We analyzed all the submissions and created unique, synthesized statements that reflect the public's overall sentiments regarding what 2030 should look like because of interoperability. For more information, please check out our announcement blog post and summary blog post as well as the original outcome statement submissions

What We Heard

Individual and Care Delivery Experiences

Individuals will have internet-based access to their past and present electronic health information from clinical and administrative sources.

Individuals will be able to seek and receive care (e.g., telehealth, specialty) without needing to gather and provide their health information themselves.

Prior to administering care, an individual’s care team will have ready access to updated electronic health information that reflects the latest changes in their health and care.

Individuals and health professionals will be able to discover and compare online the cost of a healthcare service, procedure, or drug before it is ordered/prescribed.

Individuals will have tools available to set preferences and control how, with whom, and for what purposes their electronic health information is shared.

Individuals will be able to receive care at home for a range of healthcare services as well as for managing chronic conditions.

Individuals will no longer fill out paper forms for any healthcare encounter or process.

Individuals will be able to use internet-based tools, apps, and other connected devices to track and share electronic health information with their healthcare providers about their health and lifestyle.

All referral and transition of care data will be electronic.

Care teams will be able to seamlessly integrate electronic data from inside and outside the healthcare system as part of their workflows.

Health professionals will be able to use best-in-class software applications and services in combination with electronic health records to enhance care delivery and decision-making within clinical workflows.

Health professionals will be able to search for and access electronic health information within their workflow and have it presented in ways that intelligently synthesize relevant data.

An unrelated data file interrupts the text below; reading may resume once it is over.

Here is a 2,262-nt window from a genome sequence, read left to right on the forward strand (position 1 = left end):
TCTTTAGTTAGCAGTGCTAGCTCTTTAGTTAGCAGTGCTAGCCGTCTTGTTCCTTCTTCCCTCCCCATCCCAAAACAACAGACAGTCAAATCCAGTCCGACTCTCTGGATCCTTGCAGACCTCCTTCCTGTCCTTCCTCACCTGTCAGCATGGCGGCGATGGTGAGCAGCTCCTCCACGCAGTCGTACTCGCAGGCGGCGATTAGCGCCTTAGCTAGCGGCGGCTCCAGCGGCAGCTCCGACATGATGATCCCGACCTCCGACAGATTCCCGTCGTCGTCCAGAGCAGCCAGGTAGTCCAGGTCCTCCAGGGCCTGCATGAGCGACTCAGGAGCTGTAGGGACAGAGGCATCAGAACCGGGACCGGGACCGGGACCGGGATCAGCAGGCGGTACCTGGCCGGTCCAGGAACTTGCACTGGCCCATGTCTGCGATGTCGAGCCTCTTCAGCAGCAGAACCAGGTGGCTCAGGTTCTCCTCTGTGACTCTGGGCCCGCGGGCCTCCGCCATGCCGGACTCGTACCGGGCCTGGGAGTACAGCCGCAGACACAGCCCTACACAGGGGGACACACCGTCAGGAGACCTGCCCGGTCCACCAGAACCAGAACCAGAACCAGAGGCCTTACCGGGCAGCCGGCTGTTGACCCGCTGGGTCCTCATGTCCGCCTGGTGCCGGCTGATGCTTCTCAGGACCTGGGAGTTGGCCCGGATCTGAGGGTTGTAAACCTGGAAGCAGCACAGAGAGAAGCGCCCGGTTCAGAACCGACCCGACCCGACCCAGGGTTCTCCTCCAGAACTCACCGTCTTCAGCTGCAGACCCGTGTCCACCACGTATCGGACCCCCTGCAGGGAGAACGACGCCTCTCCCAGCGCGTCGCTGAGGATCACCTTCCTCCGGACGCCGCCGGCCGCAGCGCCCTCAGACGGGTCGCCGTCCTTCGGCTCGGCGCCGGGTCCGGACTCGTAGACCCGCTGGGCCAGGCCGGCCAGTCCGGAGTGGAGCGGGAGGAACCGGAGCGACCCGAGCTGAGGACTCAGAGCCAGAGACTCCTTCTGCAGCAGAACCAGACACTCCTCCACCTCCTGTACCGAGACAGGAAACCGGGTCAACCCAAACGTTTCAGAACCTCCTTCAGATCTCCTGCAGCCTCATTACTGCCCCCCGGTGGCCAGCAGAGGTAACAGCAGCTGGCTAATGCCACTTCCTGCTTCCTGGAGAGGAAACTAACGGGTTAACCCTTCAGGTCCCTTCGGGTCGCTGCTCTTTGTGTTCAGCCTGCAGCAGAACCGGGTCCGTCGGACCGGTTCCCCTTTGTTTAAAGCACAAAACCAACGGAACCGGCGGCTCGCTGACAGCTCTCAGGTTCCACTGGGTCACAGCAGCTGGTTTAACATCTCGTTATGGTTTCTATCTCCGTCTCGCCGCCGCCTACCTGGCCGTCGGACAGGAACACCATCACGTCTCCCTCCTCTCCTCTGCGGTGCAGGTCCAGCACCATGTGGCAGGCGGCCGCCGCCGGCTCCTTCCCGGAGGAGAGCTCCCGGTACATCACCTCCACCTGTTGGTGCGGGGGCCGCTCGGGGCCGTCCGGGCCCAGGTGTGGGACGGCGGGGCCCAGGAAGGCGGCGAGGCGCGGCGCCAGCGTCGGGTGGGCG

Health System Experiences

The health system will enable evidence-based, precision care that accounts for the social and health conditions of each patient, including links between health and human services.

The health system will more quickly identify high-risk conditions, chronic diseases, and disparities in health equity.

The data used for clinical and administrative processes will be electronically integrated to support decisions about payment, eligibility, and benefits.

Public health response and preparedness will be driven by real-time data that allow public health agencies to quickly identify when and where infectious disease outbreaks occur and maintain insights about health system capacity.

Reporting for public health, quality measurement, and safety will all be completed automatically and electronically.

Researchers will be able to use inclusive, representative datasets to compare the real-world performance of treatments, procedures, devices, and drugs.

Research and testing for new decision support, workflows, and other work processes will be able to be conducted across multiple sites and among different technologies.

Researchers and health professionals will spend little to no time normalizing data for research and quality activities.

Preventable data-related safety events will be reduced to zero.

Health professionals will spend less time on administrative tasks and more time caring for their patients.

Duplicate diagnostic tests and procedures will be reduced.

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Content last reviewed on November 15, 2021